Three starters and two other lettermen have departed, led by All-American and Pac-10 Player of the Year Brandon Roy. He was the sixth overall selection in the 2006 NBA Draft by the same Minnesota team that also took forward Bobby Jones 37th. Both were immediately traded, Roy to Portland and Jones to Philadelphia. Also gone are four-year starting forward Mike Jensen and sensational sixth man Jamaal Williams.
The Huskies won their first three games of the season for the fourth straight year. Last season, UW won its opening 11 games ... Washington's leading scorer in each of the first three games posted a career-high total as Jon Brockman tallied 25 points against Pepperdine, Brandon Burmeister had 17 against Nicholls State and Justin Dentmon had 17 against Northern Iowa.
In only four years, Coach Lorenzo Romar has elevated Washington to the elite level of college basketball. UW earned three straight NCAA Tournaments berths for just the second time in school history and advanced to consecutive Sweet Sixteens for the first time. Romar was honored at the Final Four as the winner of the John Wooden 'Keys to Life' Award following a 2006 season in which he directed the Huskies to a 26-7 record. UW was 13-5 in Pac-10 play, finishing as the Pac-10 runner-up for the third straight season. UW won two NCAA tournament games before an overtime setback against top-seed Connecticut. Romar already ranks fifth among all-time UW coaches with 87 victories. He guided the Huskies to a 29-6 record in 2005, tying the 1938 squad for the highest win total in school history. After receiving their first ever No. 1 seed, the Huskies posted two NCAA Tournament victories to advance to the Sweet 16. Romar was named the 2005 Pac-10 Coach of the Year and the Black Coaches Association National Coach of the Year. Romar directed a spectacular turnaround during his second season. UW posted a 19-12 record in 2004 and participated in the NCAA Tournament for the first time since 1999. Romar coached the Huskies to their first second-place regular-season finish since 1986 and their first Pac-10 Tournament championship game appearance since 1987. After opening the conference campaign with an 0-5 record, UW reeled off 12 wins in its final 13 Pac-10 outings. Capping the run was a 75-62 triumph over No. 1 and previously undefeated Stanford. In 2003, Romar guided the Huskies to a 10-17 record. He was named to lead the program at his alma mater on April 3, 2002. A point guard for the Huskies' 1978-79 and 1979-80 teams, he is the 18th head coach in UW's 104-year history and the first African-American to lead the program. In his 11th season overall, Romar has compiled a 160-130 record as a head coach, including an 87-42 mark in five years at Washington. In three years at Saint Louis from 1999-2002, he compiled a 51-44 (.537) mark. He led Pepperdine to a three-year record of 42-44 (.488) from 1996-99, including a pair of second-place finishes in the West Coast Conference and an NIT invitation in 1999. His first Saint Louis squad upset top-ranked Cincinnati en route to the Conference USA tournament title and automatic NCAA berth. Seattle was the site of one of Romar's greatest coaching moments. As an assistant coach, he helped guide UCLA to an 89-78 triumph over Arkansas in the Kingdome to win the 1995 national championship. Romar built a reputation as one of the nation's top recruiters while an assistant at UCLA (1992-1996) and was credited with recruiting much of the talent that formed the core of the Bruins' title team. UCLA's record during Romar's four-year assistant coaching tenure was 97-28 (.776). A native of Compton, Calif., Romar graduated from Pius X High School. He earned his associate degree from Cerritos (Calif.) Community College in 1978 before studying at Washington from 1978-80. He completed his degree at Cincinnati, receiving his bachelor's in criminal justice in 1992. After starting two seasons at UW for legendary coach Marv Harshman, Romar was selected in the seventh round of the 1980 NBA Draft by the Golden State Warriors. His five-year NBA career had stints at Golden State (1981-84), Milwaukee (1984) and Detroit (1984-85). Following the 1984-85 season, Romar joined Athletes in Action (AIA), a touring exhibition team on which he served as player-coach from 1989-1992.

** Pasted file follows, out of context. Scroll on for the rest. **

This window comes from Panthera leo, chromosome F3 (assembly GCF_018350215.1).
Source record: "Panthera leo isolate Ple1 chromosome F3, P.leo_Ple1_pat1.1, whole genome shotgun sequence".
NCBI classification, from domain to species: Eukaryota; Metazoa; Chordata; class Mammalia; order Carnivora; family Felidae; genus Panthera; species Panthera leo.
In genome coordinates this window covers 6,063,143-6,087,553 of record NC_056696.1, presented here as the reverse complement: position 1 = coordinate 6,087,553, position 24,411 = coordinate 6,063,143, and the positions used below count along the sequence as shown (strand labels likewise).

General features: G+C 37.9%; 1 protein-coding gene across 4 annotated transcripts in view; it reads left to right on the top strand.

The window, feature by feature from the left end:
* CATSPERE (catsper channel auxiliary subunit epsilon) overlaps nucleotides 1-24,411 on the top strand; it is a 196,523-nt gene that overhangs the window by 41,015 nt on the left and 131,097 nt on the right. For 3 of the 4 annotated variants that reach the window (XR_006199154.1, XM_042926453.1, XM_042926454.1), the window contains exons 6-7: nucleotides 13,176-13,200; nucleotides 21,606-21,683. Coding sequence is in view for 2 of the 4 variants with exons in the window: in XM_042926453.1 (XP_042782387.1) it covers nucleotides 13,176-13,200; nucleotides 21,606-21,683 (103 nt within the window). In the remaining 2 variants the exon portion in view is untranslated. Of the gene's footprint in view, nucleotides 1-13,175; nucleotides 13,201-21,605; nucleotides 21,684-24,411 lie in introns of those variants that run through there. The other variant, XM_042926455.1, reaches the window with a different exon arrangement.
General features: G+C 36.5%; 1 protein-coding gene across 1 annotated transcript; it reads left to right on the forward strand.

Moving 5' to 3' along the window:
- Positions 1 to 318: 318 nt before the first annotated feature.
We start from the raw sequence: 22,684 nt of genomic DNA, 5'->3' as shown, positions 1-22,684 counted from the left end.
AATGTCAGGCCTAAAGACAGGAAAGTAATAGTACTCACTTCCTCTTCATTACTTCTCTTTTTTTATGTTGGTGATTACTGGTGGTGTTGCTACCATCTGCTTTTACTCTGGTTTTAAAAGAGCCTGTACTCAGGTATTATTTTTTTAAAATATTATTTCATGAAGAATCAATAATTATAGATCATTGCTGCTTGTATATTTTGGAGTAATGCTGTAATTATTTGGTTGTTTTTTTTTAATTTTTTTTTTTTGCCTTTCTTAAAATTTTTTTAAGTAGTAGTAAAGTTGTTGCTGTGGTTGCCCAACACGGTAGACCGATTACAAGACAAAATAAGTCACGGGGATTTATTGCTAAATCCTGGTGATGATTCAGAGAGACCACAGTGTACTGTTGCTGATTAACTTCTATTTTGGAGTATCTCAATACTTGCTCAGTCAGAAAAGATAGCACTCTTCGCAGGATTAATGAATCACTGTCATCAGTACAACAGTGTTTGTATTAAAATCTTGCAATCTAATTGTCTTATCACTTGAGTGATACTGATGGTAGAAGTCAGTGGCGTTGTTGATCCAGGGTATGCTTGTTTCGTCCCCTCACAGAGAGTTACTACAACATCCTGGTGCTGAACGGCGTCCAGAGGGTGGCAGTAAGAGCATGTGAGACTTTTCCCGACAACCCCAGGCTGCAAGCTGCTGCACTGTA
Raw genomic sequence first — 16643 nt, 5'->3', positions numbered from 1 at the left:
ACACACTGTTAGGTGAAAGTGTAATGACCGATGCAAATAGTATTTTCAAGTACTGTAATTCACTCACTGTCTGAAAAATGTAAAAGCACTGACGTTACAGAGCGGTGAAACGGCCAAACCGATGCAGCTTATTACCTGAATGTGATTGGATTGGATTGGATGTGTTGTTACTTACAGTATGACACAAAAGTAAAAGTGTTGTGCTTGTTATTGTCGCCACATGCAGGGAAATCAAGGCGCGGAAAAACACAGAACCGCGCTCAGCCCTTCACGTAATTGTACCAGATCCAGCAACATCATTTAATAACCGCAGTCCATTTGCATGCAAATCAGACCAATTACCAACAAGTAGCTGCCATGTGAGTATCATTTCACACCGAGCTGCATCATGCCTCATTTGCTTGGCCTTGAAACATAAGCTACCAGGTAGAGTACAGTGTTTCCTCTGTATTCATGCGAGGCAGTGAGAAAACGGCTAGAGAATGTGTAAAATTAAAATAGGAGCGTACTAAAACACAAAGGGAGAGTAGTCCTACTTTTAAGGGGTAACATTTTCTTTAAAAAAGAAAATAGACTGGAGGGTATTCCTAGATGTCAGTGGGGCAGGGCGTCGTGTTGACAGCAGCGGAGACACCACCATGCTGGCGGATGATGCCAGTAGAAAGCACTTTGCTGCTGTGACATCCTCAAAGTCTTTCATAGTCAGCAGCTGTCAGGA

Romar the Giant Killer
Washington has a 2-26 all-time record against top-ranked opponents and Lorenzo Romar played a part in both victories. He coached UW to a 75-62 over No. 1 Stanford, Mar. 6 in Seattle. On Feb. 22, 1979 the Huskies upset No. 1 UCLA 69-68 in Seattle. Romar was a Husky player then. He registered 10 points and six assists off the bench in 25 minutes against the Bruins. In his first season at Saint Louis, Romar's Billikens toppled No. 1 Cincinnati in the 2000 Conference USA Tournament.
Lorenzo Romar's staff is comprised of fifth-year assistant coach Cameron Dollar, third-year assistant Jim Shaw and second-year assistant Paul Fortier. After a stellar playing career at UCLA (1994-97) that included the 1995 NCAA championship, Dollar served the previous three years as an assistant coach on Romar's Saint Louis staff. A native of Chimacum, Wash., Shaw joined the Husky staff after five years on Kelvin Sampson's Oklahoma staff that included a 2002 Final Four appearance. Fortier, a former All-Pac-10 forward at UW (1983-86) returned after two seasons at Cornell. He played 16 seasons professionally in Europe.